6. If I'm understanding your question correctly, you are not asking about which tools to get but which "appliances" are helpful. Like as had been said above, a lot of this depends on the work you do. But assuming general furniture work and since you already mentioned a workbench I would start with a saw bench. Actually I would built a sawbench before I even build a workbench. Don't obssess over the workbench too much at first as that can be improvised easily with some saw horses and a few planks. I built a dining table recently up at my in-laws house in Maine and had nothing but a rickety table and a saw horse to use and it worked just fine. Also in no particular order, bench hooks, shooting boards, try squares, straightedges, sharpening bench (or at least a dedicated space), saw bents, saw til. In fact, it you visit my Semester 1 page of The Hand Tool School and look at the applied projects for each lesson you will see that this is exactly how I have structured the curriculum for the starting out hand tool woodworker. Building these aids will allow you to hone your skills while building very useful stuff that you don't have to obsess over it looking perfect. Moreover, if you design them right you can focus on a single skill for each project. For example, my sawbench is designed to be built using only a saw and it highlights the 3 types of saw cuts you will encounter. I could have made it differently with more intricate joinery but then it would have drawn upon other skills and not allowed the student to focus on just the sawing. (easily the most important skill in hand tool work in my opinion). Anyway, this is starting to sound like a commercial and that's not my intent. Good luck and keep asking questions, the gang here will treat you right.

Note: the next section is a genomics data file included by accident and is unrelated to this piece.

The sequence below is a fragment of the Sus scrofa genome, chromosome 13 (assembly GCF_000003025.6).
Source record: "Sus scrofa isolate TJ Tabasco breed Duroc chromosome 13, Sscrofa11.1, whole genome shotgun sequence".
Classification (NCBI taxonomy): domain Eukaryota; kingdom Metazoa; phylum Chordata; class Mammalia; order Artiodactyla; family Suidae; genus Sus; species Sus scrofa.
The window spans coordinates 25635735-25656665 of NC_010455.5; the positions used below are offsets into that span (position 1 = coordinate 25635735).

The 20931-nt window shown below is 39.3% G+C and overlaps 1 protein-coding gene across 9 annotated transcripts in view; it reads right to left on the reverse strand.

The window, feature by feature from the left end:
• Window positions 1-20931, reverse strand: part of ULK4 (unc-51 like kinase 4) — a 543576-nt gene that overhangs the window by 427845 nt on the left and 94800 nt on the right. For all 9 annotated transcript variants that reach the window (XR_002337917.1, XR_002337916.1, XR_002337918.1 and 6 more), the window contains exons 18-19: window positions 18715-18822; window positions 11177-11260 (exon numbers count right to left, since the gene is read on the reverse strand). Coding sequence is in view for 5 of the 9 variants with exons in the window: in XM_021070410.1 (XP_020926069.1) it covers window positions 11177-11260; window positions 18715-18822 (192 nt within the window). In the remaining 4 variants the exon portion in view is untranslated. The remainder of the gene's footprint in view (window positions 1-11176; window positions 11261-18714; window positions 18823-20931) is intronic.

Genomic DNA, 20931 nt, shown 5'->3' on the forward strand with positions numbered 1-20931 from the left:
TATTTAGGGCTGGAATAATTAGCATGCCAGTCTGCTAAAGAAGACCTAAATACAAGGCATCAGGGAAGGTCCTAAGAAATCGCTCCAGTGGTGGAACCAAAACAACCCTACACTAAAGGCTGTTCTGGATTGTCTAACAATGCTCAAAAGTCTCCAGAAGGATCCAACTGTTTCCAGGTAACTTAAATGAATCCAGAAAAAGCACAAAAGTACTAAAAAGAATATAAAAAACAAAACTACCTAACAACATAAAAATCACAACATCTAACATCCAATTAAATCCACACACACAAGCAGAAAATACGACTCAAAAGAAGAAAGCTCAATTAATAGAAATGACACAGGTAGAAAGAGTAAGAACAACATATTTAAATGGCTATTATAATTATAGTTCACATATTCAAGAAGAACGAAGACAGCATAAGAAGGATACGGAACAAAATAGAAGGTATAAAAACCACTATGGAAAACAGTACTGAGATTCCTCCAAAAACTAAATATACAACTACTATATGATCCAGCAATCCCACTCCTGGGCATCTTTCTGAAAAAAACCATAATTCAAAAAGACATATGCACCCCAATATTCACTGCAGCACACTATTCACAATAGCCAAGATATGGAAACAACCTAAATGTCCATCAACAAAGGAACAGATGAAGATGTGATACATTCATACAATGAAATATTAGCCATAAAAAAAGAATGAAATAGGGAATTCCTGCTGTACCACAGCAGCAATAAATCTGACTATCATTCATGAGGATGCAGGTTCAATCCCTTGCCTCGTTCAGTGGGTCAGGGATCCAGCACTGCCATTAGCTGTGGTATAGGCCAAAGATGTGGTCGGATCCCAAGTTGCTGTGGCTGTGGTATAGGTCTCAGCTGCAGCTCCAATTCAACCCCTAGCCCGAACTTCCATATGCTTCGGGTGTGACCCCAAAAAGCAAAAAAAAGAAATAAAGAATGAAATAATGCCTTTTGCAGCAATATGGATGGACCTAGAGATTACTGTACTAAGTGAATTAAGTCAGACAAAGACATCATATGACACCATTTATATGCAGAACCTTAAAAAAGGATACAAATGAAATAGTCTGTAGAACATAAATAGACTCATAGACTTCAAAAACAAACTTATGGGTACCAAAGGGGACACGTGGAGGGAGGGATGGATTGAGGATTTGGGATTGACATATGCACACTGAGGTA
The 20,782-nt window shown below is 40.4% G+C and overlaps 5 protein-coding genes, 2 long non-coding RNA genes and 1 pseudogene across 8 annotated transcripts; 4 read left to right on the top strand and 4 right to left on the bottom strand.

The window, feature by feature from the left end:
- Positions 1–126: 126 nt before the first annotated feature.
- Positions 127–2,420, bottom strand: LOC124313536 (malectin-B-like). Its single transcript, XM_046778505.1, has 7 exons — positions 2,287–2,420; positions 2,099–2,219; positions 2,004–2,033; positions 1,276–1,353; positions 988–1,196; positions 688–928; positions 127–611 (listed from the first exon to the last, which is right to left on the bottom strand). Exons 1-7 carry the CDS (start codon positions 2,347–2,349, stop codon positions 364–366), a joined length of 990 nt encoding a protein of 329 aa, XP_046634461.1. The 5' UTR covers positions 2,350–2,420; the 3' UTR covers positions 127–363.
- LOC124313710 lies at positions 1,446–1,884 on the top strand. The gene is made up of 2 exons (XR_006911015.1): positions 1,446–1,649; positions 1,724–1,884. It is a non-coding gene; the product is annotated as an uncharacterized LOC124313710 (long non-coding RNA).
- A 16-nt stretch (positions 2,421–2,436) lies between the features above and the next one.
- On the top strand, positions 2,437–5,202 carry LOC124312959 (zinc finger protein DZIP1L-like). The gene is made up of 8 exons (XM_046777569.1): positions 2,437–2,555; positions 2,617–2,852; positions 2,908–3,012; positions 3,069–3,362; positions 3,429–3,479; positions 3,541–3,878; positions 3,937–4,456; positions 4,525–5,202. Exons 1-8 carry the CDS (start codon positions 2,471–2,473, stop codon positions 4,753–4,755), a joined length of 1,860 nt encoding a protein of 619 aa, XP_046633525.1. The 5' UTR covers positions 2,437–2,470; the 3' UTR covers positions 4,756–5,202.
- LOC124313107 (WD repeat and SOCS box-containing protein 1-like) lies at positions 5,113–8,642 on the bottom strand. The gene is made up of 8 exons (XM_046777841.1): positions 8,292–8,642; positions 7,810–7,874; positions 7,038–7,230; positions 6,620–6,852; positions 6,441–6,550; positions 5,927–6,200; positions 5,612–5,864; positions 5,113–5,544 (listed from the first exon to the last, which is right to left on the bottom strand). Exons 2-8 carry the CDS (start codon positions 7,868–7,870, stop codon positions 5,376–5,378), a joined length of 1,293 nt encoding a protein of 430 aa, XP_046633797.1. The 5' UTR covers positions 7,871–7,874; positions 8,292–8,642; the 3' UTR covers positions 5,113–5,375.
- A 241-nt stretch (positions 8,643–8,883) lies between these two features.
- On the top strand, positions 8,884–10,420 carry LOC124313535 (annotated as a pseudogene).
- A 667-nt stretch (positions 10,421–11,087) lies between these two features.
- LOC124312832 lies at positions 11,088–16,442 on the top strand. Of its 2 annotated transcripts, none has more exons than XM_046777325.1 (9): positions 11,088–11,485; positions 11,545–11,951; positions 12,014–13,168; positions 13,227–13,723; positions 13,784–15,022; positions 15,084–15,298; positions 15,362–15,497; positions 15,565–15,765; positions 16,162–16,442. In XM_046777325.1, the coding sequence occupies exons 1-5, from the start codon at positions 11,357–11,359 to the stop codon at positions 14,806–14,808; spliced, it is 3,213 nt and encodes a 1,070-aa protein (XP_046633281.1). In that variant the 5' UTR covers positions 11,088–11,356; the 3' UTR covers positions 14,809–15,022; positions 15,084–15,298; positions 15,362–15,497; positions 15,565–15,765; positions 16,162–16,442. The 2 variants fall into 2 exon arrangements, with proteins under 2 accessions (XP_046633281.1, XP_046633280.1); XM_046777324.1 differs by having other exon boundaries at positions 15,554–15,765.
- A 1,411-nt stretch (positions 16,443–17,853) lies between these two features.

7. I used Masterpiece on a Shaker Pedestal table I built in The Hand Tool School. It is a very simple finish to apply but it is labor intensive when compared to an oil/varnish finish or a shellac finish. But it does give you a really warm, close to the wood look. As far as durability I can only say that more than a year later my table still looks like it did when I had just applied the finish. But the table is also not a heavy use thing and it plays host to a large fern right now. I have spoken with Charles Brock about this on many ocassions and he has much longer term experience with the finish on his chairs and so far has not had any complaints. It was designed for his chairs so I can't see a reason why it would be a bad idea.